REFLECTION: Part 3: Drawing ‘machines’



For this exercise I used a machine which was totally random (see post). So the resulting 3 images had no repetitive structure which, from a machine, one would have expected. Yet the image was full of possibilities. After studying the images for some time, I decided to explore an ongoing interest in wall textures. The randomness of the shapes as well as the contrast in size and intensity of the shapes suggested textures and faces I had found in wall tiles and brickwork, photos of which I had filed away for future reference

This work was very exploratory because I didn’t know what was going to happen as I began to apply my own marks. My decision to use soft pastel and charcoal was carefully considered because I wanted to express a roughness, dryness. On the second study I also used pens and acrylic inks for contrasting shapes on the rough wall.

In answer to this question, my experiments showed that the movement away from randomness to the expression of an idea, brought structure to the image. I thought that the introduction of my own marks would over shadow the marks of the machine and that perhaps they would be lost. But in fact the opposite happened in my case. I found myself carefully nurturing the machine marks as I was working. They became the structure of the drawing. My additional drawing only served to enhance the original mark making as I built up the images. This was exciting for me and the resulting work is very different from anything I would normally do.

This result is unexpected. I have always rather dismissed randomness in painting seeing it as something of a ‘cop-out’. But this exercise has shown me that something happens in the random mark making…I don’t know what that is but it opens up for the artist new ways of working. It is also very freeing and expansive in developing the imagination. It leads the artist’s thought away from the predictable mark into infinite variety.

Rebecca Horn

German sculptor and film maker. In 1968 she produced her first body sculptures, attaching objects and instruments to the human body.

‘Finger Gloves” 1972 … exploration of ideas of touch and sensory awareness. Horn explains that wearing these gloves changed her relationship with her environment, bringing distant objects within her reach. ‘I feel me touching, I see me grasping. I control the distance between me and the objects.’

Finger Gloves 1972 Rebecca Horn born 1944 Purchased with assistance from Tate Members 2002

Finger Gloves 1972 Rebecca Horn born 1944 Purchased with assistance from Tate Members 2002

‘Scratching Both Walls at Once’ 1974-5 …

Scratching Both Walls at Once 1974-5 Rebecca Horn born 1944 Purchased with assistance from Tate Members 2002

Scratching Both Walls at Once 1974-5 Rebecca Horn born 1944 Purchased with assistance from Tate Members 2002

From article in The Guardian…With Horn everything begins with drawing. “Making sketches with coloured pencils is still my favourite pastime.” ‘Bodyworks’, drawings on paper which spans the height and reach of her own body. 1972, Pencil Mask. Interesting that drawing became for her a language that was not suspect, having been born the year after the end of the Second World War when German as a language was a problem…”I had a Roumanian governess who taught me to draw. I did not have to draw in German or French or English. I could just draw.”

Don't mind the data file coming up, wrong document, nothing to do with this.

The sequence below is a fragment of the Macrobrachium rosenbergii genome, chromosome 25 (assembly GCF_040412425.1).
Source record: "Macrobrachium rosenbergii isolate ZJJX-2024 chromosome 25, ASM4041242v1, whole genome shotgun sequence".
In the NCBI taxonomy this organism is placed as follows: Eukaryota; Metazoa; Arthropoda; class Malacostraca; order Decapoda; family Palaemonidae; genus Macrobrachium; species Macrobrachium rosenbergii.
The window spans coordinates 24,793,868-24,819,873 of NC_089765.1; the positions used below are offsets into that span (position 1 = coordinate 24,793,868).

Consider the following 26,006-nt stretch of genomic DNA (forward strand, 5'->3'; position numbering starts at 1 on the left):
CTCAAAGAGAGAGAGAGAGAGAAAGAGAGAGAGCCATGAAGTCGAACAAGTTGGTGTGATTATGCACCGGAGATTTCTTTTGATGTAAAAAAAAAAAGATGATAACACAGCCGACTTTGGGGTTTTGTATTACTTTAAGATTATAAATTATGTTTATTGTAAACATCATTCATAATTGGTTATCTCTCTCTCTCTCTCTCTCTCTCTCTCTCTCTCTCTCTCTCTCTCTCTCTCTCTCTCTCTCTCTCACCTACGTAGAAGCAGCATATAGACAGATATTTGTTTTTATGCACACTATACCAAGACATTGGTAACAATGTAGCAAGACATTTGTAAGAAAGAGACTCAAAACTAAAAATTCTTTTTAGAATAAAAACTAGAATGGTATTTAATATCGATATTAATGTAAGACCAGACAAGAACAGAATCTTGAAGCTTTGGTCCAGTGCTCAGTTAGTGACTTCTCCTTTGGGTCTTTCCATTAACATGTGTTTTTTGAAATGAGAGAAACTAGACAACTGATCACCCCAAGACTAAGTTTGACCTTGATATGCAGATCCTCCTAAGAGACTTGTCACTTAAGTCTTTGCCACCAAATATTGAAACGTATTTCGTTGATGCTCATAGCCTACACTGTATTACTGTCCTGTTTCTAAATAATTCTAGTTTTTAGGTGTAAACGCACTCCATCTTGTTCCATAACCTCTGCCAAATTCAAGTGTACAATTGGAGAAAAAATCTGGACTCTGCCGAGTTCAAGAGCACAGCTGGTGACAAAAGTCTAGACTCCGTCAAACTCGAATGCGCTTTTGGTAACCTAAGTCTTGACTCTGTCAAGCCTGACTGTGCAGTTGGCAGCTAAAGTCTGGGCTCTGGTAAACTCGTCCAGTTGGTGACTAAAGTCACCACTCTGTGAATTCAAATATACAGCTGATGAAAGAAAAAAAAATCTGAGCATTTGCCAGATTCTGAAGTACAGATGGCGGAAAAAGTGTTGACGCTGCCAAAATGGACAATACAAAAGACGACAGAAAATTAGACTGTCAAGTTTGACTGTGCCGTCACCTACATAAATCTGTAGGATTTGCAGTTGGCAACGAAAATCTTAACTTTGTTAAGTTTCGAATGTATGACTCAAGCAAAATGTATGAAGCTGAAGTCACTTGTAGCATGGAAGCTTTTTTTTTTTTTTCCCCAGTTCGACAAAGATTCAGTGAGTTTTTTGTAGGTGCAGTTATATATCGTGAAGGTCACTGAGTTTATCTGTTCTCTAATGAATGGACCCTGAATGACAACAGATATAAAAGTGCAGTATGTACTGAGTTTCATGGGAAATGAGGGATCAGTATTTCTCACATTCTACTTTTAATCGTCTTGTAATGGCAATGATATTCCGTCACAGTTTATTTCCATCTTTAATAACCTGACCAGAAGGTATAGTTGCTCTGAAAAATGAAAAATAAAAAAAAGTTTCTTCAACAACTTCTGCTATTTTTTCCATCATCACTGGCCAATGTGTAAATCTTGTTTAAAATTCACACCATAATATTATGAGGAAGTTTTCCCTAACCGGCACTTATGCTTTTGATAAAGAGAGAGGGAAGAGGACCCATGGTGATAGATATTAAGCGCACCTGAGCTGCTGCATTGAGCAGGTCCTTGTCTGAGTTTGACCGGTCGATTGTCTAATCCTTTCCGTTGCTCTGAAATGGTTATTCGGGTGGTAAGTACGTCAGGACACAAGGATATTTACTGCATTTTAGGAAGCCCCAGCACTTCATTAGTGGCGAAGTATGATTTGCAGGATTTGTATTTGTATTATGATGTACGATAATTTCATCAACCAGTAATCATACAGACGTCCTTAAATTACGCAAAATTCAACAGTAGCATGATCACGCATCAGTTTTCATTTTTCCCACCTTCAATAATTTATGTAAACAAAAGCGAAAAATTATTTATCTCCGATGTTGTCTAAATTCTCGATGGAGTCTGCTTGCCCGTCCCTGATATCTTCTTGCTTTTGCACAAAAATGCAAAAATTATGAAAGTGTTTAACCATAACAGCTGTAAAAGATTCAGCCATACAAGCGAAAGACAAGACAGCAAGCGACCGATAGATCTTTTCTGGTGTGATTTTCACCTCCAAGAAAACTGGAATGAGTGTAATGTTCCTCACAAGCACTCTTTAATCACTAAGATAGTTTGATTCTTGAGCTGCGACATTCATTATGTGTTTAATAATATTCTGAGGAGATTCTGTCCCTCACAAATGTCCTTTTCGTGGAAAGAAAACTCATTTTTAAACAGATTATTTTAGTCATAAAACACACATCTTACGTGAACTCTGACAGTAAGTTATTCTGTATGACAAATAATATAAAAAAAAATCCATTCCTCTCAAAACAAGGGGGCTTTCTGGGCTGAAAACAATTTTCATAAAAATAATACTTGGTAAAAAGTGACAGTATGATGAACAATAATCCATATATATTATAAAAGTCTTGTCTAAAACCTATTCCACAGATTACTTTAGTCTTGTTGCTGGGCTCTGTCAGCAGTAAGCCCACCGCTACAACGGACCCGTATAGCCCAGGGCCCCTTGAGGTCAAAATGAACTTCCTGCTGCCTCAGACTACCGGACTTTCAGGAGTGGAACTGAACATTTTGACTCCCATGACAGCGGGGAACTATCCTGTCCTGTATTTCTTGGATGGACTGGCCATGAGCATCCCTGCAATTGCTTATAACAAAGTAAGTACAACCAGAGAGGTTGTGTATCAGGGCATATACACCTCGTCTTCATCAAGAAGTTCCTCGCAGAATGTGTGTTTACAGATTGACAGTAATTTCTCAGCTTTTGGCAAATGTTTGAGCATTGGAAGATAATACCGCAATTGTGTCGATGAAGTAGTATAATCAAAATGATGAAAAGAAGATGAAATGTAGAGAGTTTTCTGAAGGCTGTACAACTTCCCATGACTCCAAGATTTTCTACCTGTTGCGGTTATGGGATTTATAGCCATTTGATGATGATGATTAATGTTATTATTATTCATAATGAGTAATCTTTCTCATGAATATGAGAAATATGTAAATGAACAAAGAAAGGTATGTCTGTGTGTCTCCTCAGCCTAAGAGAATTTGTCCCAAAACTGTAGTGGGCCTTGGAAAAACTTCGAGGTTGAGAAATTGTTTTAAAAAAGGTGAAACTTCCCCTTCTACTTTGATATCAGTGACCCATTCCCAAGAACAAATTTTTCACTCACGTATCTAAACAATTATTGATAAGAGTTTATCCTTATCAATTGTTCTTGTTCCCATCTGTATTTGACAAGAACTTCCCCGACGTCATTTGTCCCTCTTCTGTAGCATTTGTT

Horn has the Germanic love of machines and precision engineering…uses engineering and technology to create repeating moments in time that produce a view of timelessness. Her machines are vulnerable and human-centred.

What do you think Rebecca Horn was trying to find out or express by making the machines?

After brief research into Rebecca Horn’s work, I suspect that she has gone well past seeing as I would see them. To her, they have become living things into which she has injected a sense of the human. Perhaps this to some degree is the result of her German love of engineering but it goes well beyond that. What stands out to me as I read about her, are words like ‘playfulness’, ‘imagination’, creativity, freedom from box-like thinking, love of the mysterious. These are not qualities which you associate with machines. I think in her work she is trying to discover the infinite possibilities which exist outside of ourselves. She is taking the creative process into another dimension which leaves behind the personal ego trapped in its own sense of what can be achieved. She is about ‘releasing’.

How does the element of control effect the feel of the drawing?

Horn said, “Most people live in a little prison in their minds.” No matter how free a person feels they are in their work, there will always be the element of limitation as long as they feel they are expressing a personal ego. The drawing will reflect this. To the degree that the artist can put aside a personal sense of ownership of ideas, to that degree will the result be free of control.

Control seems to me also to be associated with skills of drawing and picture making. I feel to be at the greatest level of control when I’m concentrating on the ‘doing’ of the painting or drawing. As soon as pure feeling or the creation of responsiveness takes over, to that degree does the control lessen. Even the skills become subordinate to the feelings. I find this very difficult to achieve.

’Where is this space which exists outside of self?” When the drawing is done in that space, it is free of self and so free of control. The marks change but I don’t know where they come from. When the machine makes them, the answer to this is obvious. But it should also be possible to access this freedom without the machine.




About pbfarrar

I am an Australian living permanently in England. I have recently retired from the position of Principal of an independent school and have taken up the study of Fine Art with the OCA.
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